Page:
In the late 19th century, everyone looked on Gustave Caillebotte as a leading painter of the Impressionists. He took part in five of the eight exhibitions that the Impressionists mounted. In fact, he organized and helped finance several of the shows. One displayed more than 25 of his paintings; another greeted visitors in the opening room with his stunning depictions of the new Paris. Caillebotte, a wealthy man, also purchased many paintings by his colleagues. He continually loaned money to an impoverished Claude Monet and paid the rent for his studio.
Yet while the names of Impressionists like Monet and Auguste Renoir and Edgar Degas have lodged in the minds of all students of art for more than a century, there has been little or no room for Caillebotte. As Earl A. Powell III, director of the National Gallery of Art, puts it, Caillebotte “was left out of the early histories of Impressionism.”
There have been efforts to repair this in the last few decades, and the campaign will surely attract new enthusiasm with the recent opening of a major exhibition of Caillebotte’s work at the National Gallery. Organized by the National Gallery and the Kimbell Art Museum of Fort Worth, Texas, the show, “Gustave Caillebotte: The Painter’s Eye,” will remain in Washington until Oct. 4 and then go to Fort Worth in November.
A series of canvases painted in the 1870s dominate the exhibition. These celebrate the transformation of Paris by the Baron Georges-Eugène Haussmann, the prefect or government-appointed administrator of the city. In 1853, Emperor Napoleon III instructed Haussmann to change Paris from a medieval warren of overcrowded, narrow streets into a grand city of spacious boulevards, public squares and ample parks. Haussmann accomplished this in less than two decades and created a Paris much as it looks today.
The most impressive of Caillebotte’s New Paris paintings is surely “Paris Street, Rainy Day,” which has become a signature attraction of the Art Institute of Chicago since its arrival there in 1964. Seven feet high and 9 feet wide, this 1877 painting, the mainstay of the exhibition, shows fashionable bourgeois Parisians strolling in the rain at an intersection of several grand boulevards. The men all sport similar gray British-style umbrellas.
Caillebotte’s work presented a variety of scenes of the new Paris. In “The Floor Scrapers,” three workers stripped to the waist plane the floors of an apartment in a new building on a new boulevard. In “The House Painters,” two painters contemplate their work as they decorate the facade of a wine shop or restaurant at the end of a grand boulevard. In “The Pont de l’Europe,” a well-dressed gentleman chats with a strolling woman on the new iron bridge above the trains going in and out of the St. Lazare railroad station.
The Paris paintings in the show also depict gentlemen gazing from high balconies, the vistas of streets far below, interior scenes of crowded bourgeois apartments, portraits of the artist’s well-attired friends, a pair of nudes and still lifes of decorative foods displayed in shops and street markets.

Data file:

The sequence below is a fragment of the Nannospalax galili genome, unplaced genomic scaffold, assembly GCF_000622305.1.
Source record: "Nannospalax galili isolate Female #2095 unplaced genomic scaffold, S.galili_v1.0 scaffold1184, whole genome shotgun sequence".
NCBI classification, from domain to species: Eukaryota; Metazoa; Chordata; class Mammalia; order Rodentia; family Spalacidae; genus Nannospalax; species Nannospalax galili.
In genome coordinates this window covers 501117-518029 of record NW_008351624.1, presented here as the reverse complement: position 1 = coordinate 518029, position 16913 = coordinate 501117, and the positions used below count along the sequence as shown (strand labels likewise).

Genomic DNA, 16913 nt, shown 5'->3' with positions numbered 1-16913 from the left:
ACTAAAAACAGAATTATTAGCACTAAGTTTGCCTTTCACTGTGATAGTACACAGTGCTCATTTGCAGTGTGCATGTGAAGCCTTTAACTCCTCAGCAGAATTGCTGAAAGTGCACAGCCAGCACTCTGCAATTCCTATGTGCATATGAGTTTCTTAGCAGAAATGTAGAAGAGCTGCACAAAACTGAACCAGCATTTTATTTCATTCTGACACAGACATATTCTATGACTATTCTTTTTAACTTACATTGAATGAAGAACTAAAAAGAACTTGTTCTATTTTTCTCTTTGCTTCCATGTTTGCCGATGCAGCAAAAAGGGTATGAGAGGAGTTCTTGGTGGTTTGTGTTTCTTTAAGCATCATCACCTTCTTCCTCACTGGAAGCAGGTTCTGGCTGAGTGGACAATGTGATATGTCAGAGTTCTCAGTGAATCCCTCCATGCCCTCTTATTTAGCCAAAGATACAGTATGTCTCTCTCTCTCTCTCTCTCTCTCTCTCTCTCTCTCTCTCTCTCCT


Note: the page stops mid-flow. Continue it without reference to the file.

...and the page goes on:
Caillebotte’s paintings did not have the disordered look and hurried brush strokes of much Impressionist work. He lay paint on carefully and thinly so that a viewer could not detect any strokes at all. What made his work modern and non-establishment was his use of long perspective, unusual spacing and the cropping of figures derived from the new art of photography.
In 1887, Caillebotte, the chronicler of Haussmann’s Paris, left the city and moved to a family property right next to the Paris Sailing Club in the suburb of Petit Gennevilliers on the Seine River. While not giving up painting, he developed new interests in boating, gardening and stamp collecting. He embraced the new avocations with so much ardor that his stamp collection is now on permanent display in the British Library in London.
He began painting landscapes and river scenes. While some of the boating scenes have a delightful air, many canvases look like lackluster imitations of the outdoor work of his Impressionist colleagues. Mary Morton, the head of French paintings at the National Gallery and co-curator of the exhibition, told reporters recently that Caillebotte seemed to lose his “snappy edge” in his later work.
Caillebotte died of a stroke in 1894 at age 45. He sold few of his paintings during his lifetime because he had no need to. His father, a manufacturer who made beds and sheets for the French army for many years, was wealthy. Caillebotte became far better known after his death for his collection of paintings by his Impressionist friends than for his own work.
His will provoked controversy by donating 60 paintings from his collection to museums of the French government. Officials were reluctant to accept them, fearful that the undisciplined Impressionist works would subvert the teachings of the French art academies. In the end, the Caillebotte collection was accepted and now graces the walls of the magnificent Impressionist galleries of the Musée d’Orsay in Paris.
Much like Caillebotte, his wealthy relatives have felt no need to sell many of his paintings in the 120 years since his death. George T.M. Shackelford, the deputy director of the Kimbell museum and co-curator of the current exhibition, says family members insist they sold “Paris Street, Rainy Day” in the mid-20th century only because they lacked the massive wall space to display it properly.
Although no canvas in the exhibition is identified as property of the Caillebotte family, more than half the paintings are listed as coming from anonymous private collections. Most surely belong to family members. The exhibition would have been limited without their help.